Reductio ad absurdum

Through deliberate destruction, the Dutch architectural bureau RAAAF achieves the preservation of a former bunker in the Netherlands. The use of in-reverse archaeological and warfare methods for this intervention creates a place that unfolds its relevance out of its absurdity as a “ruin as replica”.

Writing. Right this second. Doing something. Anything. Doesn’t it seem completely Kafkaesque? How can we go on living as if nothing was up, when we are in the midst of war? Travelling. Going on holiday. Absolute meaninglessness materialising through the sounds of hand dryers, echoing through airport toilets; and the sound of hand dryers echoing through the toilets of the Buchenwald concentration camp. Guided visits through the Buchenwald extermination camp. EXIT signals placed around Buchenwald, reading EXIT.

At the same time, my Instagram feed is brimming with cats in costumes, nail art, ARCO, Fashion Week, memes and Hygge. Dealing with such a mix, how could we not arrive at a feeling of complete and utter nonsense, or, at least, be puzzled at the sight of a seemingly incomprehensible logic, or one that is yet to be known? Immersed within the feeling of incongruity that inhabits us, we come to find ourselves in the company of Albert Camus (1931-1960), whose longlife preoccupation was precisely that: absurdity.A The inevitability of feeling perplexed becomes a demand of sorts, compelling us to plunge into nonsense and get lost in it. Or perhaps, and paradoxically, it compels us to find meaning, because, as the Romanian philosopher Emil M. Cioran (1911-1995) said, “the fact that life has no meaning is the only reason to live”.1

 

Absurdity

First, let us dive into the sense of bafflement caused by the absurd through an example of architectural practice which, much like an architectural reification of Cioran’s words, can help us find meaning within and through incongruity. It is time to introduce RAAAFB (Rietveld Architecture Art Affordances), a Dutch architectural bureau founded by brothers Ronald and Erik Rietveld, a landscape architect and philosopher, respectively. The experimental studio started in 2006 during Ronald Rietvelds's time as a lecturer at the Rijksakademie of Visual Arts in Amsterdam. Through multidisciplinary research alongside scientists and craftsmen, RAAAF’s real-life thinking models link locality to the past, present and future. For example, Bunker 599 (2010) is paradigmatic of their working method. Grounded within a sense of perplexity that relates to the absurd, their project presents a deliberate and intentional break with the concept of ​​'Architecture'. It is not the aim of this brief essay to reveal the secrets, nooks and crannies of the term ‘Architecture’ — instead, I will simply refer to it as a place where “we deposit our emotions or project our habits and fantasies.”2 In other words, we project our need for protection, shelter and a home onto the realm of architecture. But what happens when architecture is torn down? Note that I do not write 'it collapses': I am not talking about the passivity of 'collapsing' but about the action of ‘being torn down’ or, as Bunker 599 shows, of 'being cut through’.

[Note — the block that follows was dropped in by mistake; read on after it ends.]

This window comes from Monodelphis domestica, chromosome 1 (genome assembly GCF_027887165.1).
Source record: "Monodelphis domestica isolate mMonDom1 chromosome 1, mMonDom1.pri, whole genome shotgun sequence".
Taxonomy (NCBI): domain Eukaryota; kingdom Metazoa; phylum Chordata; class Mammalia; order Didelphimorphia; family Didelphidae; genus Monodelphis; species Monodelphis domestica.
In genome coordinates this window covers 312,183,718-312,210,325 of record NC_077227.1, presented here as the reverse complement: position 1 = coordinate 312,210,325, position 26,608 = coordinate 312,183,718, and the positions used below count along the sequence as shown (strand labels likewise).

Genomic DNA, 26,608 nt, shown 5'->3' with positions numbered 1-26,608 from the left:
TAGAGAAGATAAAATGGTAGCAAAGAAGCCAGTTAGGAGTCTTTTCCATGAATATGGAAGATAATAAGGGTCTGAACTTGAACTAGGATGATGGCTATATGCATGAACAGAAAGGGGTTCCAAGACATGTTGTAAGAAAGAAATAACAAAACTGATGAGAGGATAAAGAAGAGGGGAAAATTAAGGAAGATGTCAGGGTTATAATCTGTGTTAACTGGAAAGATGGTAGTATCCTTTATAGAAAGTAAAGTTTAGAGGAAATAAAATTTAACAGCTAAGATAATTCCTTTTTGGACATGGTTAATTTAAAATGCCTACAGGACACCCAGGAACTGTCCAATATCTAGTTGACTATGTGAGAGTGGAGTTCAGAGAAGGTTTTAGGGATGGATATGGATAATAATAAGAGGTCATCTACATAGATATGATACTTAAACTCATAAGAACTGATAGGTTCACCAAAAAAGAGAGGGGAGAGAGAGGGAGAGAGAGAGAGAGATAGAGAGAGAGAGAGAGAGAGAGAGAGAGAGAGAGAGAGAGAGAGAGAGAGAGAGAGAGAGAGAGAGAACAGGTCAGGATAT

In the words of the architects: “A striking example of this is the cut-through monument ‘Bunker 599’, which unorthodoxly questions the Dutch and UNESCO policies on cultural heritage.” Here, the most suggestive part of this work is the reason for the architectural intervention: “[This is] a new way to think about monuments and cultural heritage. Through deliberate destruction, radical changes in context, and seemingly contradictory additions, a new field of tension arises between present, past and future. Through uncovering, revealing, cutting open, digging out, etc., we try to show qualities already present at a place.” These lines, taken out of the RAAAF Manifesto Hardcore Heritage, talk about collapse – the action of knocking down – as one of the main techniques that defines the way they work. For practical reasons, the final result will not ever be collapse per se, but a way to de-use or de-functionalise a building or a construction. In their practice, the act of tearing down, or cutting through, constitutes the practice of an ‘architecture in reverse’: instead of excavating – removing material – to find an object, it is the very action of removing the materiality of the object that creates the work.